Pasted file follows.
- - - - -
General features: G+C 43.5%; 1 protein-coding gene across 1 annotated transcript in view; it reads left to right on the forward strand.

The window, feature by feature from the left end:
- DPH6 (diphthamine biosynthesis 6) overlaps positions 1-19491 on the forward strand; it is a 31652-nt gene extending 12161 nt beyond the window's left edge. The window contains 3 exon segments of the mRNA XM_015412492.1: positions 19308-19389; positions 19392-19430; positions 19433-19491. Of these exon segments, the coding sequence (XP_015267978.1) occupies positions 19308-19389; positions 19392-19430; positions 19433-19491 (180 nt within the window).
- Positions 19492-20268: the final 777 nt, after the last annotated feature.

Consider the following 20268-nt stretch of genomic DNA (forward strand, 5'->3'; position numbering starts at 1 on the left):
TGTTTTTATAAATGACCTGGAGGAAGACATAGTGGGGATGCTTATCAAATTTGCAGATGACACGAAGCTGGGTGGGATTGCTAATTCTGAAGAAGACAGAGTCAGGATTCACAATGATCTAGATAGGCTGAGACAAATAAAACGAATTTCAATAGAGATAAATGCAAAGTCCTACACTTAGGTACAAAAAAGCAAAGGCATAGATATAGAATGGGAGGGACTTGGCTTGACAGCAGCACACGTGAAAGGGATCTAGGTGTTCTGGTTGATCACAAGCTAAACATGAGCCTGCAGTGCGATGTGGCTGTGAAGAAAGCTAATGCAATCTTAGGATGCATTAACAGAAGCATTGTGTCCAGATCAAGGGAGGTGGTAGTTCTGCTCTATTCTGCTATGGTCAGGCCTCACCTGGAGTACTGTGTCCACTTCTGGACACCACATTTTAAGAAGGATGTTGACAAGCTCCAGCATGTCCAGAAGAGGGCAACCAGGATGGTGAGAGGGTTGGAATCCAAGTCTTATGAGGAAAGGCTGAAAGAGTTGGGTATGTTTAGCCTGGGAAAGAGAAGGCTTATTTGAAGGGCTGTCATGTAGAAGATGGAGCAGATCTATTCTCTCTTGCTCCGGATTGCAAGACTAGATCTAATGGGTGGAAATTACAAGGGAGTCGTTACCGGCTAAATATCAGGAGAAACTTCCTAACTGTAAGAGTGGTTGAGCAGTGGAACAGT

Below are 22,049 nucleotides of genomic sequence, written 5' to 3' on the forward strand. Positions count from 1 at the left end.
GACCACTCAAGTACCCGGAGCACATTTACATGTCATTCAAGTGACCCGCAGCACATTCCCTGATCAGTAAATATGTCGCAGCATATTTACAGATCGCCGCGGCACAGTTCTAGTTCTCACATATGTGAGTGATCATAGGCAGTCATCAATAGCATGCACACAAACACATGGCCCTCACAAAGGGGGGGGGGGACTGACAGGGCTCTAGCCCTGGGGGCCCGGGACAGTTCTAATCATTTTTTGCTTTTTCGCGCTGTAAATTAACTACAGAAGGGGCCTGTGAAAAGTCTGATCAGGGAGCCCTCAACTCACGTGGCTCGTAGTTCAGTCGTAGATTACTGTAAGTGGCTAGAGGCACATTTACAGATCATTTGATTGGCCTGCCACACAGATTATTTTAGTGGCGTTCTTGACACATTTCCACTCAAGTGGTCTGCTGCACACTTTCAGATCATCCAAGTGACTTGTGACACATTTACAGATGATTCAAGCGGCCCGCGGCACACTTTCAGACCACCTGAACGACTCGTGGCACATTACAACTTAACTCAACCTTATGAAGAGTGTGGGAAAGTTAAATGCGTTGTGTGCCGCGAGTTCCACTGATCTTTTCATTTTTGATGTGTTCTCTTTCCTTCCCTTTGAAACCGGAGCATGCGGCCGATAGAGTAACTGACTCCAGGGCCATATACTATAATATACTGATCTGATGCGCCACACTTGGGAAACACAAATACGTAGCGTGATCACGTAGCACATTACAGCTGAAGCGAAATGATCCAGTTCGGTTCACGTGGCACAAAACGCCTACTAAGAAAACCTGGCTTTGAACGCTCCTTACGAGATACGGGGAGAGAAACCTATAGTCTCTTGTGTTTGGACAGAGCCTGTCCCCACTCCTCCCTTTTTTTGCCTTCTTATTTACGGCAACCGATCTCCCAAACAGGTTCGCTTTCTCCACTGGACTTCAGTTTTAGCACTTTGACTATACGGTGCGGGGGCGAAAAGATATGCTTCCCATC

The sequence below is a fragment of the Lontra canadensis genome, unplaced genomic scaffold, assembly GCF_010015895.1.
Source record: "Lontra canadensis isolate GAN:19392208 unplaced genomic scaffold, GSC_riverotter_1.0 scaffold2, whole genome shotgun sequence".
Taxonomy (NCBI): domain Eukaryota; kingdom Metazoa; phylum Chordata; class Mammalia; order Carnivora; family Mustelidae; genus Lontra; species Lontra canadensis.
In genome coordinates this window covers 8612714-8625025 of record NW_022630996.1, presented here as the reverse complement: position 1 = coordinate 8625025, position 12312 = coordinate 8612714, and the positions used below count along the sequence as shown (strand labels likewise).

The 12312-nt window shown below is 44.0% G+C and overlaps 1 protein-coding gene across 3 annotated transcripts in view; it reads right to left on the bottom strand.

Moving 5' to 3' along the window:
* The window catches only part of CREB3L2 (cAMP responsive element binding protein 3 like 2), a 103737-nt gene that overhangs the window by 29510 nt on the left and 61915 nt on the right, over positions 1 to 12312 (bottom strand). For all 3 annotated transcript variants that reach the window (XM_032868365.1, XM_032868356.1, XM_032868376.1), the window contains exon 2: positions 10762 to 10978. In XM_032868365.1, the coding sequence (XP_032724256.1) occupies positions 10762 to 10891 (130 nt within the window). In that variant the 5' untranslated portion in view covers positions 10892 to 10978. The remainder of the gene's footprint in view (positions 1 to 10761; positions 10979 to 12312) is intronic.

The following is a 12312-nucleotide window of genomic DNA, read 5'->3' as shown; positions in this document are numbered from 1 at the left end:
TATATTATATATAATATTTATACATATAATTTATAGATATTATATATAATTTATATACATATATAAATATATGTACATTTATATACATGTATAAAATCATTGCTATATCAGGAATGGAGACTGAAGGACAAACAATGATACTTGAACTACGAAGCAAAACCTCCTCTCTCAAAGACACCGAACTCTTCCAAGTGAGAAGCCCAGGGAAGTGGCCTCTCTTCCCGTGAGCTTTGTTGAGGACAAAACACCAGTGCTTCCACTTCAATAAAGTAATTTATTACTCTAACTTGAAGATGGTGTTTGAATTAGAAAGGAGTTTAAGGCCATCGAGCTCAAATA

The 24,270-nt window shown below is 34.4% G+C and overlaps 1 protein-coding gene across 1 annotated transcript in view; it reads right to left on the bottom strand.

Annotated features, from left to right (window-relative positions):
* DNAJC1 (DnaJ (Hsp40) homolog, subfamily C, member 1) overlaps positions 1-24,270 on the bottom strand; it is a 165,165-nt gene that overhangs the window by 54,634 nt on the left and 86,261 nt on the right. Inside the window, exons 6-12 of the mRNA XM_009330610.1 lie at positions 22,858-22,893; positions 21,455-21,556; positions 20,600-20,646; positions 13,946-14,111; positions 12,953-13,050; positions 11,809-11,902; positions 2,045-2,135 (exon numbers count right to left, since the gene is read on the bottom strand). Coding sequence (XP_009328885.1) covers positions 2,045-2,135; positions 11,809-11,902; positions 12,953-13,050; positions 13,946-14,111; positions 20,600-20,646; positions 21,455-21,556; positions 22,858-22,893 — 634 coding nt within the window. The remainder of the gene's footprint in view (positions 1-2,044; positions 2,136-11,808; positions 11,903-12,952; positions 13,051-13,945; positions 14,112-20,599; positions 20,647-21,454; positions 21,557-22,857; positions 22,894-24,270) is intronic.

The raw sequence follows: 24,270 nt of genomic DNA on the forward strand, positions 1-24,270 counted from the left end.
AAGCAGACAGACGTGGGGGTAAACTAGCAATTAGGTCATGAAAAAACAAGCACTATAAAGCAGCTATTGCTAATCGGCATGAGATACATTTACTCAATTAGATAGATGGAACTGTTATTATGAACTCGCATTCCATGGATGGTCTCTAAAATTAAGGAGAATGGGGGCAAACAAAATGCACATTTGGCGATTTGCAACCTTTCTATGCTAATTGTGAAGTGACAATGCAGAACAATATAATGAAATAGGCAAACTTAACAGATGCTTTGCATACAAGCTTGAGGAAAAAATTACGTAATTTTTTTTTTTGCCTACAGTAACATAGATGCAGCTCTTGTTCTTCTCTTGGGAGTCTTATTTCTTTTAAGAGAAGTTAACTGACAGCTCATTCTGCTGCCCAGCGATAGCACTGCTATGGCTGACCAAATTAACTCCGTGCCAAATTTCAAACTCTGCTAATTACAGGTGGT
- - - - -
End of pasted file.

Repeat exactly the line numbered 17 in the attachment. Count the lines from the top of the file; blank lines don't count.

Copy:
TATATTATATATAATATTTATACATATAATTTATAGATATTATATATAATTTATATACATATATAAATATATGTACATTTATATACATGTATAAAATCATTGCTATATCAGGAATGGAGACTGAAGGACAAACAATGATACTTGAACTACGAAGCAAAACCTCCTCTCTCAAAGACACCGAACTCTTCCAAGTGAGAAGCCCAGGGAAGTGGCCTCTCTTCCCGTGAGCTTTGTTGAGGACAAAACACCAGTGCTTCCACTTCAATAAAGTAATTTATTACTCTAACTTGAAGATGGTGTTTGAATTAGAAAGGAGTTTAAGGCCATCGAGCTCAAATA